- Chinese tracking devices were found embedded in U.K. government officials' cars. Due to warranties and commercial agreements, Chinese car parts are often outfitted without being opened or inspected.
- Underwater network cables were mysteriously cut, causing widespread internet outages on separate occasions in Egypt, Southern France, and Norway.
If we are engaged in some form of non-militant war, we should recognize that the United States' weakest link is the ballooning debt load and widening deficit. The rising "Eastern" coalition of BRIC+ nations (Brazil, Russia, India, China, and more recently, Turkey, Saudi Arabia, and Argentina) is seeking to weaponize our deficit through de-dollarization and the subsequent loss of U.S. Treasury buyers. We have described this tactic before, but it goes something like this: less international trade in U.S. dollars ➡ less foreign demand for U.S. Treasuries ➡ inability for the U.S. to finance deficit/debts without central bank printing ➡ Federal Reserve forced to print into inflation ➡ more inflation, more populism, more domestic unrest. A compelling playbook if you're Xi Jinping or Vladimir Putin. If we cannot effectively finance ourselves, we cannot fight a war.
De-dollarization is just one vector of attack, and the second related vector is inflation. It is well documented that war is exceptionally inflationary, as it increases the propensity of governments to increase spending, driving an increase in aggregate demand for commodities, all while shuttering and hamstringing physical supply and global trade. Credit Suisse macro strategist Zoltan Poszar writes our "low inflation world stood on three pillars: first, cheap immigrant labor keeping service sector wages stagnant in the U.S.; second, cheap goods from China raising living standards amid stagnant wages; third, cheap Russian gas powering German industry and the E.U. more broadly. U.S. consumers were soaking up all the cheap stuff the world had to offer: the asset rich, benefiting from decades of Q.E., bought high-end stuff from Europe produced using cheap Russian gas, and lower-income households bought all the cheap stuff coming from China. All this has worked for decades until nativism, protectionism, and geopolitics destabilized the low inflation world 3."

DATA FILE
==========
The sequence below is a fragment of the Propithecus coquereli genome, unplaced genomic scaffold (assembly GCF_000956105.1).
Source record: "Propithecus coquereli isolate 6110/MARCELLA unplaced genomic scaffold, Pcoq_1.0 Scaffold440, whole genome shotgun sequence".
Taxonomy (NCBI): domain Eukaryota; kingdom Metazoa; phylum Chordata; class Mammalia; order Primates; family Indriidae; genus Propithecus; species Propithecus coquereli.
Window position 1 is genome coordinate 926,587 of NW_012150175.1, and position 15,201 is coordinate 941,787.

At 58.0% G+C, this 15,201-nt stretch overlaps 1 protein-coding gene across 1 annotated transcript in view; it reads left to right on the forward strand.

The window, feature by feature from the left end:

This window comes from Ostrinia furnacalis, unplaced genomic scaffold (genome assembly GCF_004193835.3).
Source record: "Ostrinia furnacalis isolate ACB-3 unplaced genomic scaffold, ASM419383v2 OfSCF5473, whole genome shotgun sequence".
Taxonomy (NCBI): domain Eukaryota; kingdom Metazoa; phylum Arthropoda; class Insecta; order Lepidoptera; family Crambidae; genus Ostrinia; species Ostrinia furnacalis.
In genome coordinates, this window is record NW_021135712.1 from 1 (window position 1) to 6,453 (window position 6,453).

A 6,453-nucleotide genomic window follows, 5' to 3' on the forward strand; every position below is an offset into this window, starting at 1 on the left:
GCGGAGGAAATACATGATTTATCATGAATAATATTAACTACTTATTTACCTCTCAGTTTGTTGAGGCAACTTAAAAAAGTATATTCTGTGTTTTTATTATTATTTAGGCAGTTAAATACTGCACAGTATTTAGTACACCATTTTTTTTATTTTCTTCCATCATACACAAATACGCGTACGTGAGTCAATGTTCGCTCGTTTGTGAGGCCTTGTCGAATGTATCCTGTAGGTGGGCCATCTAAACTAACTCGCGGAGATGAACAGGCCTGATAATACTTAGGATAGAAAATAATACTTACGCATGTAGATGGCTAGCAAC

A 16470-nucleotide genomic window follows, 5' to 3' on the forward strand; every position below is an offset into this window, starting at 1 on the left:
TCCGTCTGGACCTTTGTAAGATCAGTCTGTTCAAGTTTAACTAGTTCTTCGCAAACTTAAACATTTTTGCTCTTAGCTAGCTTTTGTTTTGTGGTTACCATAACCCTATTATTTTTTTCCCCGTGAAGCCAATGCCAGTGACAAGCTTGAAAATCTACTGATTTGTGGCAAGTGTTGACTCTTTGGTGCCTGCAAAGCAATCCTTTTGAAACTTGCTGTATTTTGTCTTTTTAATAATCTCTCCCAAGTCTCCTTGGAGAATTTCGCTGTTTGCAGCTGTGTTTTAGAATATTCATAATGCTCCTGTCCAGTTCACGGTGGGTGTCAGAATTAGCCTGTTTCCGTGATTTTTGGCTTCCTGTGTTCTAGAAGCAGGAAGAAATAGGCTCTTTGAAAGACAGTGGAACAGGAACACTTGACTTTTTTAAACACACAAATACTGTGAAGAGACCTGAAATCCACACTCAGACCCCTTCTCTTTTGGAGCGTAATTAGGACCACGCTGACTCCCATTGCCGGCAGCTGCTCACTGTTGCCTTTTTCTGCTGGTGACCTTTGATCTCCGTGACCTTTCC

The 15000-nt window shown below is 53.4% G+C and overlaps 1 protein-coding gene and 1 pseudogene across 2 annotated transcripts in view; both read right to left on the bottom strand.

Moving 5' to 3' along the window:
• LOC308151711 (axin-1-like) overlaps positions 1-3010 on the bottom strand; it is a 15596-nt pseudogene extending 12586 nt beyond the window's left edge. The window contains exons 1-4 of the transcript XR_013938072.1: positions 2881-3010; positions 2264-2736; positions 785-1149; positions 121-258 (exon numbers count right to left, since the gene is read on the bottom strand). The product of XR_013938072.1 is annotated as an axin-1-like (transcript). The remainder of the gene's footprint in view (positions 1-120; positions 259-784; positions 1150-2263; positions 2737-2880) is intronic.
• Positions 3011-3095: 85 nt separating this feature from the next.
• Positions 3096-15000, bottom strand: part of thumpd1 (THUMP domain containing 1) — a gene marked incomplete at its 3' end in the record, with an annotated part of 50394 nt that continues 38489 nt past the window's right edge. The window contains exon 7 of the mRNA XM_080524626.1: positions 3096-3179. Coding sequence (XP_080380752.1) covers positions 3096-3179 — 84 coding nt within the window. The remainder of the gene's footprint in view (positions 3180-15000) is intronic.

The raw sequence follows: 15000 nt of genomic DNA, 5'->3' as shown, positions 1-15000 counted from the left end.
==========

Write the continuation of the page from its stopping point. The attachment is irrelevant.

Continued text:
The latest IMF (International Monetary Fund) paper coins the term geoeconomic fragmentation (GEF), where the authors explore the potential economic ramifications of reverse globalization. We have previously emphasized the realignment of global superpowers more distinctly on an East vs. West axis. This growing multipolarity will transform many tailwinds of the last few decades into headwinds.
- The transition from a singular supply chain designed for global efficiency to duplicate supply chains designed for regional resiliency will make goods scarce and, thus, more costly. This will disproportionately impact low-income countries and low-income consumers in developed countries.
- Immigration restrictions will limit the flow of labor and intellectual capital to Western countries, compounding poor demographics and decreasing output capacity.
- Reduced capital flow and foreign direct investment will constrain technological diffusion, the process by which innovation spreads within and across economies.
- Erosion of the U.S. dollar system will diversify sovereign reserve assets away from the U.S. dollar, creating more financial volatility.